After the summer program concludes, Kiparizoska plans to continue working with the team this fall while attending medical school at the UM Medical Center in Jackson.

UM Efforts Recognized in TVA Community Sustainability Program

Announcement scheduled for Jan. 28 at Insight Park

Insight Park

OXFORD, Miss. – The University of Mississippi’s combined sustainability efforts are being recognized as Oxford-Lafayette County is designated a Tennessee Valley Authority Valley Sustainable Gold Community.

“The Office of Sustainability was thrilled to make the solid connection between sustainability and economic development and demonstrate that the two are mutually beneficial,” said Anne McCauley, assistant director of UM’s Office of Sustainability. “It allows us to reach a whole new audience and groups of people who are also working to strengthen communities.”

A program officially announcing the award is set for 10 a.m. Tuesday (Jan. 28) at the Innovation Hub at Insight Park. Ian Banner, director of UM Office of Sustainability, university architect and facilities planning director, will welcome visitors to the event on behalf of the university. Other scheduled appearances include Janice Antonow, Oxford alderman; Jon Maynard, president and CEO of the L-O-U Chamber of Commerce and Economic Development Foundation; former Oxford Mayor Richard Howorth; and John Bradley, TVA senior vice president of economic development.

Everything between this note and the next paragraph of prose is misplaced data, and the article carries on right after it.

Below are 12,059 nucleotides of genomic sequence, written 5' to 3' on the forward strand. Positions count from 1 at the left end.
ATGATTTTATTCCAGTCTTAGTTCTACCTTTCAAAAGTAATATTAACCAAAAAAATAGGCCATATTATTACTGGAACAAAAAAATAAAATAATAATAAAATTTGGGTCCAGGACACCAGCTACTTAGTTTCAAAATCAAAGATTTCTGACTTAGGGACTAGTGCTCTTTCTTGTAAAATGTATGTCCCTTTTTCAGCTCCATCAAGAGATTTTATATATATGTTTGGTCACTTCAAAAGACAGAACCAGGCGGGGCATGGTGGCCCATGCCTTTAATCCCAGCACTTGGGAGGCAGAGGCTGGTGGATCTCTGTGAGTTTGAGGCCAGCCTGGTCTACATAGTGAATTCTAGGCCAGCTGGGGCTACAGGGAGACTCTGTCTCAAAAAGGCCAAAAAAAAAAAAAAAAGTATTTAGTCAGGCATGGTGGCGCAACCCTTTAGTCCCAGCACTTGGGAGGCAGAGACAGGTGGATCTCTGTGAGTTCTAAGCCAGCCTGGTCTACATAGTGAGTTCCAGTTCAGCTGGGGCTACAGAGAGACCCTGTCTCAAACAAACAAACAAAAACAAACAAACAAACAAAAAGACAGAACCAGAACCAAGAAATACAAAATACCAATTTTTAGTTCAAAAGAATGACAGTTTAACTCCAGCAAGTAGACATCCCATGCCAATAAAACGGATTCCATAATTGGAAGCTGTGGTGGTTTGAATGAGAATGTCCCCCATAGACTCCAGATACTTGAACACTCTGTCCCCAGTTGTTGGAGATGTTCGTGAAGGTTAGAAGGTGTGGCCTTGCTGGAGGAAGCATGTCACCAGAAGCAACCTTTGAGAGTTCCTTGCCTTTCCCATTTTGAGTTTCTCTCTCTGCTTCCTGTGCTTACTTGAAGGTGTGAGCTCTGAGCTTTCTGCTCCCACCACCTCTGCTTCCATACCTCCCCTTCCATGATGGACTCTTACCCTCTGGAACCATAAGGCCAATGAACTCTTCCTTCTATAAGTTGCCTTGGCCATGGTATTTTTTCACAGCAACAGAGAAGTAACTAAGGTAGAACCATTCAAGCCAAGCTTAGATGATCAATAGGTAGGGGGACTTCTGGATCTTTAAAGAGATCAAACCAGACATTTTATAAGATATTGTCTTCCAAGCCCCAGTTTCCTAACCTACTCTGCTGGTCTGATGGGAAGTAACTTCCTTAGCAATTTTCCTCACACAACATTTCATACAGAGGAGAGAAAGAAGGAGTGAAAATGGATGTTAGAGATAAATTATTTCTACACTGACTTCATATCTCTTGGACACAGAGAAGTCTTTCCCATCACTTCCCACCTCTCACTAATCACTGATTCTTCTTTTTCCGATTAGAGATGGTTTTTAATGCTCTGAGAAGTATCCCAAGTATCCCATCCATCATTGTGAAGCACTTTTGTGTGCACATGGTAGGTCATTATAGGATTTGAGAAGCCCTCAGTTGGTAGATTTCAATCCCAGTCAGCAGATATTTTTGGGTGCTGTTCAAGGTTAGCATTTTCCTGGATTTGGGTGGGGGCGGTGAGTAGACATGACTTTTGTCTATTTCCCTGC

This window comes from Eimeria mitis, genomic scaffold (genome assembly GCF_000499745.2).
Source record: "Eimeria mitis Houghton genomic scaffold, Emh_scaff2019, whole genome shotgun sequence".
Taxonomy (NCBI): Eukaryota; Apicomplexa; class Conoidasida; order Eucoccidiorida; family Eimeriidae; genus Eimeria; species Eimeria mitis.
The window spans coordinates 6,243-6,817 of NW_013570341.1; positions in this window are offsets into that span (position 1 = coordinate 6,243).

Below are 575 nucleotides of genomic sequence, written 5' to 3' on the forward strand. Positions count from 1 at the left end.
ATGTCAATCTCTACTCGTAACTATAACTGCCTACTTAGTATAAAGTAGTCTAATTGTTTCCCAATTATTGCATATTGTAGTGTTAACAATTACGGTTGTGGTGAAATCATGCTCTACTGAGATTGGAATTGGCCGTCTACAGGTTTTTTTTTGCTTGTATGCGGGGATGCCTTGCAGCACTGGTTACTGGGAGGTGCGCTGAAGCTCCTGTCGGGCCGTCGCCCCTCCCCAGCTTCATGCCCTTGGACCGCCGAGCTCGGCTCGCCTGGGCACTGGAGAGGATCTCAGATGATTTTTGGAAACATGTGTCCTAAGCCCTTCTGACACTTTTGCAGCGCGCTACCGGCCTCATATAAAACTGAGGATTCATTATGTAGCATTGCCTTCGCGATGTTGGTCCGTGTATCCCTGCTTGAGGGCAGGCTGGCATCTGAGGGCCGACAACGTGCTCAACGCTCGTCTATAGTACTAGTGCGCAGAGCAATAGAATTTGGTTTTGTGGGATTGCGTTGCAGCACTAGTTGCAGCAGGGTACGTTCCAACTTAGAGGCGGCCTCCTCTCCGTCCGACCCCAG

“For our recently established Innovation Hub and Insight Park, the designation is a key marketing advantage,” said Richard Duke, Insight Park executive director. “Being located in a mixed-use, sustainable environment is key to attracting the knowledge-based companies we are targeting and recruiting with help from partners, like TVA Economic Development.”

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Young Business Owner Thrives at Insight Park

Ole Miss alumnus takes fast track to launch to own health care product business, go international

Jonathan Scala.  Photo by Kevin Bain/Ole Miss Communications